'Our findings reveal a completely unanticipated mechanism regulating the earliest stages of embryo development', said Dr Nicolas Plachta, lead researcher for the study, which was carried out at Monash University's Australian Regenerative Medicine Institute.
After an egg is fertilised, it undergoes a series of divisions to produce relatively round cells. At the eight-cell stage, cells become elongated and flatten their membranes against each other, before regaining some slight roundness and continuing to divide.
Embryos that do not undergo this compaction often do not survive, and the timing of this elongation has been linked to implantation success. The study, published in Nature Cell Biology, demonstrates how the process of compaction actually takes place.
'Our images reveal arm-like structures called filopodia appearing on the outer membrane of some cells during the eight-cell stage, and it is these filopodia that are responsible for contorting cell shape, and forming the embryo's first tissue-like layers', said Dr Juan Carlos Fierro-González, who conducted the research. 'We then saw the filopodia retract as they released their grip on neighbouring cells, allowing them to return to a somewhat rounded shape before they continued on their journey of cell division'.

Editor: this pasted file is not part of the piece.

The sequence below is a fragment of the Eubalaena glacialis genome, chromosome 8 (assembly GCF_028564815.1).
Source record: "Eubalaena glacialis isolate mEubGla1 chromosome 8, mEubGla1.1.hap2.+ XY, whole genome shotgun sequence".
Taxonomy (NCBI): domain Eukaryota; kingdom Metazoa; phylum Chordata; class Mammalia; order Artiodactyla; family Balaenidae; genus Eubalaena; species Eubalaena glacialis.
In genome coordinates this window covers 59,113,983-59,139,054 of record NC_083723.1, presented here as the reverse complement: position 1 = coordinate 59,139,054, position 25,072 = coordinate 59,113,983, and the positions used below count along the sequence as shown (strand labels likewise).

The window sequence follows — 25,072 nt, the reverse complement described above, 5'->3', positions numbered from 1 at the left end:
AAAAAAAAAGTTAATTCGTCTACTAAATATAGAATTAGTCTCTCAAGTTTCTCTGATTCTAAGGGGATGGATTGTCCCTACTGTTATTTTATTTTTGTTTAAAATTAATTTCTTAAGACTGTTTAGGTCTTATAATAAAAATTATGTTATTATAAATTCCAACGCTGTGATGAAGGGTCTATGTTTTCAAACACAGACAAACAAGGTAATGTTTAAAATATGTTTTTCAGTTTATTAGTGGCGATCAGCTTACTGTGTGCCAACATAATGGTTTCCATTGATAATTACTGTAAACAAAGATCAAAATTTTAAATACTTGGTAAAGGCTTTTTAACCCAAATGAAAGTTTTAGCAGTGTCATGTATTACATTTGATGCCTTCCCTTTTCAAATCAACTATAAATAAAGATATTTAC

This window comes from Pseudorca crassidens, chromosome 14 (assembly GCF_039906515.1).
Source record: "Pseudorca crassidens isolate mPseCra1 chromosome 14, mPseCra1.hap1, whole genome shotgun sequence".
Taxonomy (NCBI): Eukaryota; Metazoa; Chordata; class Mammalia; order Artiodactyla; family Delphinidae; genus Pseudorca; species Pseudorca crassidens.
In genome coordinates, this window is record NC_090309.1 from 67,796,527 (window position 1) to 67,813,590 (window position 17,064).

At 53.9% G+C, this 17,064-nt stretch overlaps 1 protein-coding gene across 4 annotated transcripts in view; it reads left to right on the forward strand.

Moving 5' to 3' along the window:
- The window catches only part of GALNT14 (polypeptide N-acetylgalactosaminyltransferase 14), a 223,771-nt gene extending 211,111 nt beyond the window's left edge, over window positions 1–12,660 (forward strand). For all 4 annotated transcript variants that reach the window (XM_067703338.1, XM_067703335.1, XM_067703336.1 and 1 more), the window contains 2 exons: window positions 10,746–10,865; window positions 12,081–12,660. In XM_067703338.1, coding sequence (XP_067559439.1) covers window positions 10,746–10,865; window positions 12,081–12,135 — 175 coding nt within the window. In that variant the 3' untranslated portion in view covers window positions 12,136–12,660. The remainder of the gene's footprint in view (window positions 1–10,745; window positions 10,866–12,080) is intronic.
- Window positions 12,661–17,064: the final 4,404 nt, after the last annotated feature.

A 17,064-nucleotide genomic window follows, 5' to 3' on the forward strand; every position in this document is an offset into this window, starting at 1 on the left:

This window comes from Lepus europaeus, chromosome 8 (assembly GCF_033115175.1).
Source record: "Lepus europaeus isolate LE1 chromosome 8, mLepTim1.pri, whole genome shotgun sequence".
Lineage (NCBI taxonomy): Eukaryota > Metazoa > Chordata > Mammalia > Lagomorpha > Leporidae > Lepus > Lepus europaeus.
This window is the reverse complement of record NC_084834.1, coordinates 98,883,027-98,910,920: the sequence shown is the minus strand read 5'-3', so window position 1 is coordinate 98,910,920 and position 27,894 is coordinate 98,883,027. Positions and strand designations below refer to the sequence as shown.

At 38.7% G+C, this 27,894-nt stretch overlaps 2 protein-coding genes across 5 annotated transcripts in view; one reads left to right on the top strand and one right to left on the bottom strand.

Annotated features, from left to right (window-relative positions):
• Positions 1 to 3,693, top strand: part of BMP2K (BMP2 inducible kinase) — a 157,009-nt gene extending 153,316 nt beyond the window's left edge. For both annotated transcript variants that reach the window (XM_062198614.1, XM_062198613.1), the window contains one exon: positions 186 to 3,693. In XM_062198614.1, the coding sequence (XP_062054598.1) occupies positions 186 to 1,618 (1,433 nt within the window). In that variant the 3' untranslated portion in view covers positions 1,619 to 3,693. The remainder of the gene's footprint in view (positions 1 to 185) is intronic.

'For the first time, we have been able to
watch as filopodia reach out and grab neighbouring cells, pulling them closer
and elongating the cell membranes. We think that this enables the cells to
effectively compact, as their new non-rounded shape makes the most of the
available space', Dr Fierro-González said.
The research was carried out in mice, but the team hopes the results will aid embryo selection for IVF in humans.
'Now that we know what controls early development, we are designing non-invasive imaging approaches to see if human embryos used in IVF form normal filopodia and undergo normal compaction. This could help us choose which embryos should or shouldn't be implanted back in the uterus', Dr Plachta said.